ORWIGSBURG, Pa. – Nathan Smith has accomplished almost everything that an Amateur could ever hope to accomplish in golf.
He has played in four Masters Tournaments (2004, 2010, 2011, 2013) as a result of his four U.S. Middle-Amateur Victories (2003, 2009, 2010 and 2012).
He won the 2002 Pennsylvania State Amateur, the prestigious Sunnehanna Amateur in 2011 and four consecutive Western Pennsylvania Amateur Championships (2007-2010). He along with Todd White claimed the inaugural U.S. Amateur Four-Ball at The Olympic Club in San Francisco, just to name a few.
Smith put on a tremendous ball-striking display to claim the 15th R. Jay Sigel Match Play Championship presented by LECOM at Schuylkill Country Club (par 72, 6,818 yards) in a 3&2 victory over Aronimink Golf Club’s Max Siegfried.
With what he has accomplished, Smith could pack it in and call it a career. But instead, he just keeps on ticking.
“It is not easy,” said Smith about how he keeps going after what he has done. “I love to play and I love to practice. Wherever my game is at I will travel and I love to compete. Sometimes it is tough when you have done some great things to try and gear yourself up for events. I enjoy trying to improve no matter what level I am playing on.”
Smith hit 14 of 16 greens and 8 of 11 fairways, a ball-striking clinic that signifies the type of player he is, consistent and precise all the way through his bag.
With the victory, Smith now has six triumphs in the event (2009, 2011, 2013, 2015, 2017 and 2018), joining Arnold Cutrell (2005, 2006) as the only person to win #TheSigel in consecutive years.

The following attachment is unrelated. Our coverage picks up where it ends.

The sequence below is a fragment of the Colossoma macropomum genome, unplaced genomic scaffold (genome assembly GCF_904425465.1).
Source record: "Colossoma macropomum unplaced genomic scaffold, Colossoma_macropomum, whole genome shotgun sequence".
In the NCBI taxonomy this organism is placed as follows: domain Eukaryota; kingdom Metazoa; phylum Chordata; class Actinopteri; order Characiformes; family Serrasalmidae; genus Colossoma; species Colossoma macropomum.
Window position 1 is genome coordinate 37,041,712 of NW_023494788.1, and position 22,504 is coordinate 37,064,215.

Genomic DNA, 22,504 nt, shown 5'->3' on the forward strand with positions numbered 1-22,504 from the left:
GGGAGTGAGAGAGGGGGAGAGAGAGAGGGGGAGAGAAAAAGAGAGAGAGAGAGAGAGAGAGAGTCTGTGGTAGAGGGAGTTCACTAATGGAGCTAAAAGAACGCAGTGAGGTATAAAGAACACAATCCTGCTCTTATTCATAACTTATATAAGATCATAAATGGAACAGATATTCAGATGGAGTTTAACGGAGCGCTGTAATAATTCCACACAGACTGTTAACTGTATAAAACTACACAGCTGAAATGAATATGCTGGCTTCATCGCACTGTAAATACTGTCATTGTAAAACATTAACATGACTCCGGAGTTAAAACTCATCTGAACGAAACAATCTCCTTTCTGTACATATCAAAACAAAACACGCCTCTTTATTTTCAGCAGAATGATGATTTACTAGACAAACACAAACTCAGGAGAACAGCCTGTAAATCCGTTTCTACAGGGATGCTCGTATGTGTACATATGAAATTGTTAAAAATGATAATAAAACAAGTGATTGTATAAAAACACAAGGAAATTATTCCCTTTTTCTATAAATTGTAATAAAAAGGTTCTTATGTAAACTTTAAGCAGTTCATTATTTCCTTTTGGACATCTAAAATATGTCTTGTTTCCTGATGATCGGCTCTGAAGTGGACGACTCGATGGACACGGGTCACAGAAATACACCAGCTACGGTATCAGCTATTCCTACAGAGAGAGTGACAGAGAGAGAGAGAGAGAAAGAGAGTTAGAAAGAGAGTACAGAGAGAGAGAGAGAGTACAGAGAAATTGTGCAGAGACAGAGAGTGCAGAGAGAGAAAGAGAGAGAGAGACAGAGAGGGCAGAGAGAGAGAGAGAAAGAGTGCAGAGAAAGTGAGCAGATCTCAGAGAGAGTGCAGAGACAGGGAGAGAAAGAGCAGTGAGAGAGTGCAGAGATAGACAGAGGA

“I thought it would be really special to go back-to-back,” said Smith, 39, of Allison Park, Pa. “The consistency I have had means a lot to me because this game is not easy.”
To get his sixth, he had to get past a gritty Siegfried who took the early advantage with a birdie on No. 3 (par 5, 498 yards) after stuffing his 54-degree wedge from 100 yards to three feet.
After a stretch of equal scoring from both Smith and Siegfried, the match kicked into gear on No. 12 (par 4, 312 yards). After Smith hit his drive just short of the green in the fairway and Siegfried was short sided in the right rough for his second, Smith had a four-footer for birdie and Siegfried had a 40-foot chip.
Siegfried chipped in and Smith was forced to make his putt to remain, 1-up. And like he had all week, he converted.
But the match ultimately fell into Smith’s hands for good with a Seve Ballesteros-esque escape from the right trees on No. 13 (par 4, 417 yards).
“The shot of the day for me was on No. 13,” said Smith, of Pinecrest Country Club. “I was in the right trees and had to punch it out. It was a rough lie and I had to chip it underneath to a green with what seems like 100 tiers in it. To scoot it up to about seven feet from there was easily the best shot I hit all day.”
Aronimink's Max Siegfried was looking to become the first Aronimink member to claim The Sigel, the same club that the tournament's namesake has inhabited for more than 40 years.
Siegfried mustered a response by birdieing No. 14 (par 5, 490 yards) by draining a 15-footer to cut the deficit to one, but Smith would win the next two holes to seal the deal.
“It was pretty up and down,” said Siegfried. “I didn’t really expect anything to happen to me like it did today. My ball striking just wasn’t good at all. It was hard to believe some of the shots I hit. But then I chipped in on No. 12, which had me confused. I felt like I could have been much better. It was a weird ending to the week.